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A collection of utilities for managing AWS Glue Data Catalog tables backed by S3

Project description

Glutil

A collection of utilities for managing partitions of tables in the AWS Glue Data Catalog that are built on datasets stored in S3.

Build Status

Background

AWS's Glue Data Catalog provides an index of the location and schema of your data across AWS data stores and is used to reference sources and targets for ETL jobs in AWS Glue. It is fully-integrated with AWS Athena, an ad-hoc query tool that uses the Hive metastore to build external tables on top of S3 data and PrestoDB to query the data with standard SQL.

Journera heavily uses Kinesis Firehoses to write data from our platform to S3 in near real-time, Athena for ad-hoc analysis of data on S3, and Glue's serverless engine to execute PySpark ETL jobs on S3 data using the tables defined in the Data Catalog. Using the Data Catalog is generally pretty great, but sometimes all of these managed services don't play well together, or a configuration mistake was made (e.g., in a table DDL). For those cases, we have these utilities.

Our original use case for this project was as a Glue Crawler replacement for adding new partitions to tables that don't use Hive-style partitions and for tables built on top of S3 datasets that the Glue Crawler could not successfully parse. For the most part this is a workaround, because of current limitations with the Glue Crawler and Terraform, which does not support configuring Kinesis Firehoses to write JSON data to S3 using formatted prefixes.

Installation

glutil can be installed using pip.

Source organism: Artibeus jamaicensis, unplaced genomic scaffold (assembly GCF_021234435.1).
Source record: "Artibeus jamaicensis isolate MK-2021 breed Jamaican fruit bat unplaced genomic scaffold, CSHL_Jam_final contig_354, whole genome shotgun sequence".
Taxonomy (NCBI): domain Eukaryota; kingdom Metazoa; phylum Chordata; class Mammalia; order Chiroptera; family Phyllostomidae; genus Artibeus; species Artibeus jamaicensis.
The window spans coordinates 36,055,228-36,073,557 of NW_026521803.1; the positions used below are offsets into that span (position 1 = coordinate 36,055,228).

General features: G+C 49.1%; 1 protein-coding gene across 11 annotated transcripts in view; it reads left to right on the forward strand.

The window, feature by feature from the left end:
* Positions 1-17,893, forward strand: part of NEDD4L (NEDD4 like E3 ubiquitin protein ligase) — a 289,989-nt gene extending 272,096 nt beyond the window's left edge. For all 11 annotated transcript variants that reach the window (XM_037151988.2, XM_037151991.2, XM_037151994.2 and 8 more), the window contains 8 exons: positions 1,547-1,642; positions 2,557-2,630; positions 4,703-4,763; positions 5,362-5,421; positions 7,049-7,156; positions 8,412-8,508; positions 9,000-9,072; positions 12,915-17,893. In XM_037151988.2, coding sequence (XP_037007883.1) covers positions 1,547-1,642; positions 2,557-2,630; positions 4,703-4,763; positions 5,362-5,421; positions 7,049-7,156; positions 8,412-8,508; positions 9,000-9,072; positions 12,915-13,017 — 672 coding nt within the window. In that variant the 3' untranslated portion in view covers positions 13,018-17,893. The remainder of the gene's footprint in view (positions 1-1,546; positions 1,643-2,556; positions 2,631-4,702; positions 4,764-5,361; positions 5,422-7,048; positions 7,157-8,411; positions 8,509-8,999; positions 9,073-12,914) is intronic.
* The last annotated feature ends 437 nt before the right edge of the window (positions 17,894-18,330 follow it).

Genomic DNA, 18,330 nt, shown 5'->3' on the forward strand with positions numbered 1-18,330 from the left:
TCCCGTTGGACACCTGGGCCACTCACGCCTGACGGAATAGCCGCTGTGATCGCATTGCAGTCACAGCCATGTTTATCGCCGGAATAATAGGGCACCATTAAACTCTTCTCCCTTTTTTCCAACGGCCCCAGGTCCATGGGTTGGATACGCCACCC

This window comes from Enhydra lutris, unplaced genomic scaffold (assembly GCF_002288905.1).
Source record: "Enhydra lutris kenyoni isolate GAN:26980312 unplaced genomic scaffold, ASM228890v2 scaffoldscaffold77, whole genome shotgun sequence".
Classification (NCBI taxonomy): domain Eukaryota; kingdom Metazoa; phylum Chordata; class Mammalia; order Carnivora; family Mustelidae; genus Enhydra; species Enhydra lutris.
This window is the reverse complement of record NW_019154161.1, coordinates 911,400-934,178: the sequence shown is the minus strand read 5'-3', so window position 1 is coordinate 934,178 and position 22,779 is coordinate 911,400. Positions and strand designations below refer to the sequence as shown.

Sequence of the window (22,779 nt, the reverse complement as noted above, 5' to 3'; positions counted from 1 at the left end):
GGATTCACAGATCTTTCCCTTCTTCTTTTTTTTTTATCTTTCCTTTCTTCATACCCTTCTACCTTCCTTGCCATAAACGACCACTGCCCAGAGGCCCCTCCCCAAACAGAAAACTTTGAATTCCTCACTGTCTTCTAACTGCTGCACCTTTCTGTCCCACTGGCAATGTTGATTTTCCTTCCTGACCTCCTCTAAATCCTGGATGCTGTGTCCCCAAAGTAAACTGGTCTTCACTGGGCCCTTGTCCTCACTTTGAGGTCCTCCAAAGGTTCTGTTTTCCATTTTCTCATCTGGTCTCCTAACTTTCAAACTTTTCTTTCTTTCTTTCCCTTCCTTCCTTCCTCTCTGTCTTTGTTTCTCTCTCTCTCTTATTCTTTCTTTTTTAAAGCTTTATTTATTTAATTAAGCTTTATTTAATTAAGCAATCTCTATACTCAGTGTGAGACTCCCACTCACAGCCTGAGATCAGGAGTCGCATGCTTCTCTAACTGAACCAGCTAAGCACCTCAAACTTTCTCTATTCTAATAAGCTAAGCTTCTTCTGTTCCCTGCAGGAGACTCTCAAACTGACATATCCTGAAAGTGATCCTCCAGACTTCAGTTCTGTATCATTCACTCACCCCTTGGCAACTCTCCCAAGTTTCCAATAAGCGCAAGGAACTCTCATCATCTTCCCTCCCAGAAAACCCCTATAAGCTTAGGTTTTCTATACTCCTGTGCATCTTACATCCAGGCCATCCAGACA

pip install glutil

If you wish to manually install it, you can clone the repository and run

python3 setup.py install

Provided Utilities

There are three main ways to use these utilities, either by using the glutil library in your python code, by using the provided glutil command line script, or as a lambda replacement for a Glue Crawler.

Built-In Assumptions

Because glutil started life as a way to work with Journera-managed data there are still a number of assumptions built in to the code. Ideally these will be removed in the future to enable use with more diverse sets of data.

  1. The tables use S3 as their backing data store.

  2. All partitions are stored under the table's location.

    For example, if you have a table with the location s3://some-data-bucket/my-table/, glutil will only find partitions located in s3://some-data-bucket/my-table/. Your table location can be as deep or shallow as you want, glutil will operate the same for a table located in s3://bucket/path/to/table/it/goes/here/ and s3://bucket/.

  3. Your partition keys are [year, month, day, hour].

  4. Your partitions are stored in one of two ways (examples assume your table's location is s3://bucket/table/):

    1. Partitions are stored in key=value form or pathed similarly (examples below):

      s3://bucket/table/YYYY/MM/DD/HH/
      s3://bucket/table/year=YYYY/month=MM/day=DD/hour=HH/
      
    2. You have a single partition key, which is your path with slashes changed into dashes (examples below):

      s3://bucket/table/YYYY/MM/DD/HH/ => partition value of YYYY-MM-DD-HH
      

IAM Permissions

To use glutil you need the following IAM permissions:

  • glue:GetDatabase
  • glue:GetTable
  • glue:GetTables
  • glue:BatchCreatePartition
  • glue:BatchDeleteTable
  • glue:BatchDeletePartition
  • glue:GetPartitions
  • glue:UpdatePartition
  • s3:ListBucket on the buckets containing your data
  • s3:GetObject on the buckets containing your data

If you're only using the create-partition lambda, you can get by with only:

  • glue:GetDatabase
  • glue:GetTable
  • glue:BatchCreatePartition
  • glue:GetPartitions
  • s3:ListBucket
  • s3:GetObject

glutil Command Line Interface (CLI)